Finally, I would like to suggest that the time has come for scholars to revisit the issue of sacral toponyms in the Germanic language areas. Recently a new and exciting dialogue is taking place between historians and philologists, and sacral toponyms may play an important role in defining some of the problems that separate the disciplines. For the past two years, the Utrecht Centre for Medieval Studies has organized a multidisciplinary workshop on the Christianization of Northwestern Europe where several approaches to assessing the Pre-Christian culture of northwestern Europe are debated, whether they be historical, theological, archeological or linguistic. Since sacral toponyms convey valuable information about the religious topography of prehistoric societies, their occurrence in the Dutch language area constitute some of the most uncontroversial evidence for the former existence of pre-Christian cultic sites in these regions, especially because pre-Christian cultic buildings prove notoriously hard to identify in the archaeological record. We may therefore add the place-name Hargen to the small but telling list of place-names (place-names such as Heilo, Elst and Woensdrecht) in the Low Countries whose etymology can be reliably connected to the mythical Pre-Christian past of the Germanic speaking peoples.


Berkel, G. Van & K. Samplonius (2006; 3de herziene druk). Nederlandse plaatsnamen herkomst en historie. Het Spectrum.

Heide, Eldar (2014). “Hǫrgr in Norwegian names of mountains and other natural features,” Namne og Nemne 31, 7-51.

Kroonen, Guus (2013). Etymological Dictionary of Proto-Germanic. Leiden Indo-European Etymological Dictionary Series. Brill.

Noreen, Adlof (1984). Abriss der urgermanischen Lautlehre. Strassburg; Verlag von Karl J. Trübner.

Quak, Arend (2004). “Germaanse sacrale plaatsnamen in de Nederlanden,” Naamkunde 34.

Rostvik, Allan (1967). Har och harg. Uppsala: Almqvist & Wiksell.

Vries, Jan de (1962). Altnordisches Etymologisches Wörterbuch. Brill.

Zeiler, Frist David (1994). “’Harga, dat ook Ketel heet,’ Voor en Vroegchristelijke sporen in het Maasmondgebied.” In: Heidenen, Papen, Libertijnen en Fijnen. Artikelen over de kerkgeschiedenis van het zuidwestelijk gedeelte van Zuid-Holland van de voorchristelijke tijd tot heden. J.C. Okkema e.a. eds. 25-32.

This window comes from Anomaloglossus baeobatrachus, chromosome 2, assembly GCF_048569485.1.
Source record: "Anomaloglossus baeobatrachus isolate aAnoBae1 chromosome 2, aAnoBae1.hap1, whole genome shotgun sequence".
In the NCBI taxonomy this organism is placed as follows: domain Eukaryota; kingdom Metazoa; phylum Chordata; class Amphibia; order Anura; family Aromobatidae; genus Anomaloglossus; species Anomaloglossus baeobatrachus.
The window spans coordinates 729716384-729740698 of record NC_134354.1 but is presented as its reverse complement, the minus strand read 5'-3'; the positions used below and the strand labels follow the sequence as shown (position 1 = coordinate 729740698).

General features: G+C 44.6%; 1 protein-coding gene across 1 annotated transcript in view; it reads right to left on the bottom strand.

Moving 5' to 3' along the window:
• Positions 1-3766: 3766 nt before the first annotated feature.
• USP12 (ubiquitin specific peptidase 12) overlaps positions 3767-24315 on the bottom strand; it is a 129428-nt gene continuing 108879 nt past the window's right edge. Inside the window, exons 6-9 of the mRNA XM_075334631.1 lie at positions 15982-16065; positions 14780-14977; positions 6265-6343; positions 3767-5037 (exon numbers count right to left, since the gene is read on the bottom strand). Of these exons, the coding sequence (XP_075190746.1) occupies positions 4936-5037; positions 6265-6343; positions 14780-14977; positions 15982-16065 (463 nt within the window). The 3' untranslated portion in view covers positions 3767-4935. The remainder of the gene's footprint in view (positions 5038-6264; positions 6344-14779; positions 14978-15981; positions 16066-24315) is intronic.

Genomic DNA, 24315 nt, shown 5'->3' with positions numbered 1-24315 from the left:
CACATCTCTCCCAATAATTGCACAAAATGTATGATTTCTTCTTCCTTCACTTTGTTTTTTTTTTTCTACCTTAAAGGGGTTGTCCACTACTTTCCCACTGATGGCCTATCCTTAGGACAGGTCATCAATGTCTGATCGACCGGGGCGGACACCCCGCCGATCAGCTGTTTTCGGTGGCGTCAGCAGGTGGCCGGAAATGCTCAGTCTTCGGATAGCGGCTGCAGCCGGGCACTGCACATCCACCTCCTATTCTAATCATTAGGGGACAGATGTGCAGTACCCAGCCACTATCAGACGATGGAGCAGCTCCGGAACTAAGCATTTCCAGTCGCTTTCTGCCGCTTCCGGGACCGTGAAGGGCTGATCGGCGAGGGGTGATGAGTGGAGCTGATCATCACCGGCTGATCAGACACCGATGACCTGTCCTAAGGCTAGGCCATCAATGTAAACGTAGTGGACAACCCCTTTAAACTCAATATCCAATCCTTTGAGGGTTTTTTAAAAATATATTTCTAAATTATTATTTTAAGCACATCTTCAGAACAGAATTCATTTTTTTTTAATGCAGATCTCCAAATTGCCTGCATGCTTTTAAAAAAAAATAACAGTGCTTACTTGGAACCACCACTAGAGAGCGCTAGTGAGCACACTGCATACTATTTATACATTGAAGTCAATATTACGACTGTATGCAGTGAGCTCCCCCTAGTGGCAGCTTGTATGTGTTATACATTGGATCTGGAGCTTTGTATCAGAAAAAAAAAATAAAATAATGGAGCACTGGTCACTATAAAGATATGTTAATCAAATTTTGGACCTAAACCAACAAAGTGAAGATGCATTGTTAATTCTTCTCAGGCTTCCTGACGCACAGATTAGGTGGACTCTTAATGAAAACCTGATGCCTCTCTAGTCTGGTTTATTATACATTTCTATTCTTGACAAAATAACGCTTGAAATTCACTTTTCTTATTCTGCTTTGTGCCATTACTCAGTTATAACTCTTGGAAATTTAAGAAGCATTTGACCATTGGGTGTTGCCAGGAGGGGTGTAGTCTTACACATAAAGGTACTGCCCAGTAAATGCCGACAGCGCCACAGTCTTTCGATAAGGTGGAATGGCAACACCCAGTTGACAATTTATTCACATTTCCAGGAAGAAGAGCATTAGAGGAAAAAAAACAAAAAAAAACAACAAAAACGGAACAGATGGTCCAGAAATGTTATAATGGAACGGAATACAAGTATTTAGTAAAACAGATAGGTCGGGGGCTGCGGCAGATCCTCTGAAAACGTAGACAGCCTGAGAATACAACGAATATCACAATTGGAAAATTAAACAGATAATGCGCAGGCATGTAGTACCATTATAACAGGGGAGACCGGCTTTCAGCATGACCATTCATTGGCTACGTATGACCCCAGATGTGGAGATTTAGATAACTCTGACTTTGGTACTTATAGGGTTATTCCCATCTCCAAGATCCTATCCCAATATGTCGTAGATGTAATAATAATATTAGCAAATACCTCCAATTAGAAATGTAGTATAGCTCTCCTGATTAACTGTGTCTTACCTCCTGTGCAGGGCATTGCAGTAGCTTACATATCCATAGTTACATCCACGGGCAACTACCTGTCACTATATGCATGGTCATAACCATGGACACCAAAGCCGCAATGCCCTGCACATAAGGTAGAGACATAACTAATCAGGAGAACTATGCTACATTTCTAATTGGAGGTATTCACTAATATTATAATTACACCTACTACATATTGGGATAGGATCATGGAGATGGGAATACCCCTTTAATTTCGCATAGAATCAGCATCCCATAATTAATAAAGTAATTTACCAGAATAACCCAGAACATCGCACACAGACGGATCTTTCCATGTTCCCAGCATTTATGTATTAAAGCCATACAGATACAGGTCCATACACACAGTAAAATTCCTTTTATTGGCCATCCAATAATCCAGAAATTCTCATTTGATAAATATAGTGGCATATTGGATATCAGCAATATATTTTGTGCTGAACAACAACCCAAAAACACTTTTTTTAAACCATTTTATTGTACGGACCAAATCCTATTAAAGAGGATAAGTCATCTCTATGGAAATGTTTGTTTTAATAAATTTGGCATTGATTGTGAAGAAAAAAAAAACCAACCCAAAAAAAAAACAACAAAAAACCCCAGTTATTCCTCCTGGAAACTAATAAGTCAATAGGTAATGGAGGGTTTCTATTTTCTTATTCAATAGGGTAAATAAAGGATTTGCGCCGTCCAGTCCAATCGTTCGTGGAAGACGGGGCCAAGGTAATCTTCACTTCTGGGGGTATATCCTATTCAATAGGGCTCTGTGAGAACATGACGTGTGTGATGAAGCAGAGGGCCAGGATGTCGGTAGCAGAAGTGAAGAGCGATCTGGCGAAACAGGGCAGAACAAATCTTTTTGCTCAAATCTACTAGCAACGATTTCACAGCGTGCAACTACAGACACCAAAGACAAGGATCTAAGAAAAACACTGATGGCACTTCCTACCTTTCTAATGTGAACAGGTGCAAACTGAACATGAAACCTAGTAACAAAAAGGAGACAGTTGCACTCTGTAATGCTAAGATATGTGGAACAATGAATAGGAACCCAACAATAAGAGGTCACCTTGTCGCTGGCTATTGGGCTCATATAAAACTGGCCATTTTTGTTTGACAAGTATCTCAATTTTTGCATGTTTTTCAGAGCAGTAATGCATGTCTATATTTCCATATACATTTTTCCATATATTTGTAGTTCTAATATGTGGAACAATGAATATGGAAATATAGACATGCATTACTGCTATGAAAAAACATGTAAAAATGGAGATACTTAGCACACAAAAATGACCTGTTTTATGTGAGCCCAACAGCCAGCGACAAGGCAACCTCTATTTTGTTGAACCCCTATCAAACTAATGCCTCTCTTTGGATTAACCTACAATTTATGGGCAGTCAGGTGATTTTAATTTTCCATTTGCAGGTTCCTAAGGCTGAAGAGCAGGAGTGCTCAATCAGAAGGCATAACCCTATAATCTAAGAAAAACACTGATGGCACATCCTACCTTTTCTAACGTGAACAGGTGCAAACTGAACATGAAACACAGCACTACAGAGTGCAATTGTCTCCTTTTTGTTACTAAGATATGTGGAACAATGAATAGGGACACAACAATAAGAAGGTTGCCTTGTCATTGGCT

These two weeks of February have been a moment of great celebration in the Occitan valley in which I spent almost all my childhood. After five years, the most important festival of that area, called “Baìo”, has taken place again and is going to finish on the 23rd of February. This is a really particular celebration that the people of Sampeyre have been celebrating for more than one millennium, now, and one of the biggest events in what could be called an Occitan cultural and linguistic revival.

The Varaita valley (in Italy), Val Varaita (Occitan, Val Varacha) is a narrow valley located on the Italian side of the Cottian Alps, only recently rediscovered by tourists, especially for outdoor activities in the summer and in snowy winters. Due to its narrow bottom and its steep roads which do not easily allow flows of goods nor of people, this valley has always been more isolated than the surrounding ones, and this has facilitated the preservation of several traditional features.

If we follow the road that from Saluzzo and Piasco leads towards the French boarder, starting from Frassino (Occitan, Fràisse) we find signs on which the toponyms are written both in Italian and in the Occitan language, which is still vividly spoken from Venasca (Occitan, Venascho) until Chianale (Occitan, La Chanàl), the last village before Colle dell’Agnello (French, Col Agnel), where the boarder with France is marked.

In Sampeyre, a small municipality of 1000 inhabitants circa, adjacent to the historically more important Casteldelfino (Occitan, Chasteldelfin, also named “La Vilo” by the locals), an event called “Baìo” (plural, Baìe) was celebrated during the last two weeks, an event which takes place every fifth year.

This celebration commemorates the expulsion of the Saracins invaders who occupied the valleys to control the alpine passages operated by the local population. Despite the war motive which is at the origin, Baìo has incorporated more and more features typical of the Carnival, throughout the centuries, which made this celebration a moment of joy and pacification.

The Baìe are four: one coming from Sampeyre (called by the locals “Piàsso”), one from Rore (Occitan, Roure), one from Calchesio (Occitan, Chucheis) and one from Villar (Occitan, Vilà), but in the past there used to be many more. The events take place according to a traditional format. On the second Sunday before “Thursday before Lent”, the Baìo from Chucheis visits the one in Piàsso, where the abà (the village-leaders) meet and solemnly cross the swords to establish an alliance.

The following Sunday the various Baìe meet in Piàsso, in a colourful and joyful parade. The sapeurs (literally, “diggers”) destroy the wooden obstacles that the Saracens left on the ground during the flee and groups of sonadours (“musicians”) play traditional folk music in every street. The parade is closed by two symbolic characters, lou viéj et La viéjo (“the old man and the old lady”) who represent the end of the celebration but also the end of the winter. On the “Thursday before Lent”, the Trezouries (“treasurers”) of each Baìo are processed for theft and robbery. All the characters who take part to this celebration are embodied by men and also small girls are embodied by small boys. Women can assist, but were traditionally not allowed to play a role in the performance.

This is just one of the numerous celebration concerning the Occitan language and traditions. In the latest ten years, la Lengua d’Oc underwent a very important revival, especially due to the strong influence of folk-bands who were able to give a new and modern shape to traditions which can be dated back to more than a thousand years ago.

Elisa Perotti
MA student at Leiden University / Freelancer at Brill